Don’t marginalise tenant farmers

Encompassing nearly a quarter of Scotland’s farmed land, the tenanted sector can play a significant role in achieving the overall aims of any new agricultural policy and should not be marginalised from itsdevelopment.

Scottish Tenant Farmers Association managing director Doug Bell.
Scottish Tenant Farmers Association managing director Doug Bell.

While the Scottish Tenant Farmers Association (STFA) this week welcomedthe Scottish Government’s consultation on “Agricultural Transitionin Scotland” and said it looked forward to engaging with the process,some disappointment was evident that the organisation hadn’t beengranted a seat on the new Agriculture Reform Implementation OversightBoard (ARIOB).“STFA would have liked to have seen tenants have a stronger sectoralinterest represented on the ARIOB, but welcome the diverse andwide-ranging farming, geographical and environmental experience andexpertise of board members and look forward to working with them overthe coming months,” said the organisation’s new managing director,Doug Bell.He added that the transition towards a new sustainable farming policywould present the tenanted sector with some unique challenges, with thepossibility that the sector could be excluded from benefiting frompotential land use changes.And he said that the impacts of policy change on those renting farmland,were potentially much more wide-ranging in terms of eligibility for, andaccess to, whatever new measures were introduced.“The tenanted sector encompasses nearly a quarter of Scotland’sagricultural land. The role tenant farmers can play in achieving theobjective of sustainable food production while addressing the climatechange and bio-diversity agendas must not be under-estimated orconstrained,” said Bell.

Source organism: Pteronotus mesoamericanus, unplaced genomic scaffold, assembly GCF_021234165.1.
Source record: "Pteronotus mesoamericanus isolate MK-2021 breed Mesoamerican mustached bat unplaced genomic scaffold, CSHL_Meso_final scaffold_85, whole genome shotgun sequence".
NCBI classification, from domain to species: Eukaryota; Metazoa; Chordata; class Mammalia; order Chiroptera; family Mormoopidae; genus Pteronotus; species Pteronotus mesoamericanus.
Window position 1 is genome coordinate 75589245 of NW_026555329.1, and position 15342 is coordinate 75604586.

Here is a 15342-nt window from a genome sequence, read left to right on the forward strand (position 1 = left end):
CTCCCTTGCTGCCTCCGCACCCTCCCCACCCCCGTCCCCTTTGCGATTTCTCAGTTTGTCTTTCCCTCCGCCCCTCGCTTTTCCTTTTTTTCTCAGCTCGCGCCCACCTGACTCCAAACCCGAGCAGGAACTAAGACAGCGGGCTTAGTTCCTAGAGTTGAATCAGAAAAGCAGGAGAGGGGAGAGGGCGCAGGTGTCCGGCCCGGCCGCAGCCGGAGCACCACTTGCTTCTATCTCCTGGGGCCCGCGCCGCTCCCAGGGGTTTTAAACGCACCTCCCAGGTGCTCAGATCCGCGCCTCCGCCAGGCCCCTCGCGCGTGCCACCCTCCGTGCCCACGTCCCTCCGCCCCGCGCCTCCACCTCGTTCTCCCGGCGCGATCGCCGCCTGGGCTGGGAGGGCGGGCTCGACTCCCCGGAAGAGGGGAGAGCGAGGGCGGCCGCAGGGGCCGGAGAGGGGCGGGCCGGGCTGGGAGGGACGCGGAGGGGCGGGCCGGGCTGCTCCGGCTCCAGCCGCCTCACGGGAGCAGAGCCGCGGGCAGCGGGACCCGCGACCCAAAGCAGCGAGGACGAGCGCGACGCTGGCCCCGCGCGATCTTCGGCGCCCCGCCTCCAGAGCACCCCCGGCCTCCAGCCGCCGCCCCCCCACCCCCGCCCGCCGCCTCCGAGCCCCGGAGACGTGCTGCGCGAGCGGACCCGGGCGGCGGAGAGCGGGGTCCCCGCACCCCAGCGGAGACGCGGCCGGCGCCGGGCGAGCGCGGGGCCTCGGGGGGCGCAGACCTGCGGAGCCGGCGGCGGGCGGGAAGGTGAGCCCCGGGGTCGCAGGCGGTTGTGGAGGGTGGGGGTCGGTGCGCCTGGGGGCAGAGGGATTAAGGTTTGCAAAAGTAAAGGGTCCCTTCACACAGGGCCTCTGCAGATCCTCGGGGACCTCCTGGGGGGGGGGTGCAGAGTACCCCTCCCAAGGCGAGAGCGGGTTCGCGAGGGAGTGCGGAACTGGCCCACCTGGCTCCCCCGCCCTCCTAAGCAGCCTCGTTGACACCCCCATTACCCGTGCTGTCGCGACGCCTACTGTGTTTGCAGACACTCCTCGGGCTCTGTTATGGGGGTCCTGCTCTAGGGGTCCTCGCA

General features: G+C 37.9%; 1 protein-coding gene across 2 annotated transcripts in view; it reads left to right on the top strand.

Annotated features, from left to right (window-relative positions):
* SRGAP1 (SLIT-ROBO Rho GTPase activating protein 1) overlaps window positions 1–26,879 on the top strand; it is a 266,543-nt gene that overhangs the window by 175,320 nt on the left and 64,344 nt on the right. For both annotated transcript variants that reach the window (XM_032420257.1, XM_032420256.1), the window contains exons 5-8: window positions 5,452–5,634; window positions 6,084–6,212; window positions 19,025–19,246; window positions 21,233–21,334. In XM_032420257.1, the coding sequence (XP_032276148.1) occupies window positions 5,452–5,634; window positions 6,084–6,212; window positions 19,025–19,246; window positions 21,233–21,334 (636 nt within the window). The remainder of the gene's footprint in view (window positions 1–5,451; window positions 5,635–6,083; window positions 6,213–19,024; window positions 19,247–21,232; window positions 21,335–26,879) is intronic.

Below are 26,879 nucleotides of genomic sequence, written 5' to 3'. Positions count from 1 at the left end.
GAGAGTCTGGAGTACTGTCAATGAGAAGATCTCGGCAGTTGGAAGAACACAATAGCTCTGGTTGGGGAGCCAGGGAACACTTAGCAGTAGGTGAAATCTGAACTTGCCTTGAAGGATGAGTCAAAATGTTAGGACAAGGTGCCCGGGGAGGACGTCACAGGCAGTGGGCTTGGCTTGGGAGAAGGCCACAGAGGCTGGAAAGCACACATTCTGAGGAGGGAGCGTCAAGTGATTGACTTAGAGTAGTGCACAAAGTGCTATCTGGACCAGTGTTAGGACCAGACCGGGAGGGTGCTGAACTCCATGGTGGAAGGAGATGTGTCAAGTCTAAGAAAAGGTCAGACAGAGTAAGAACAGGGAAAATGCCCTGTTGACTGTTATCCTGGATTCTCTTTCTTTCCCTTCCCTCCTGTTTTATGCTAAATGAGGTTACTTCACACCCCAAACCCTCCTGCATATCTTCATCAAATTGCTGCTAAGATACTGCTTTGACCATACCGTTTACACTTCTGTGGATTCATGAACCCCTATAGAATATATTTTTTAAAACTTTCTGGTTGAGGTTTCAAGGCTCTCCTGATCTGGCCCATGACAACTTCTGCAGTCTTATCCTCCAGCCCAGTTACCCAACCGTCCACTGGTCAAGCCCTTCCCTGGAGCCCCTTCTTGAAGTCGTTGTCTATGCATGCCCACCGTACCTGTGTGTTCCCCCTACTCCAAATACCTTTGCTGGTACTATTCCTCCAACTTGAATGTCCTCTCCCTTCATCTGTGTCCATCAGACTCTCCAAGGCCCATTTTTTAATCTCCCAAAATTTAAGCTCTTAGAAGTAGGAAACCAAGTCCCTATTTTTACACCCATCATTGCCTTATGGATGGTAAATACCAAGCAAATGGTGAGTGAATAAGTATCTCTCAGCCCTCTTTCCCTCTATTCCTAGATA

Want to join the conversation? Please or to comment on this article.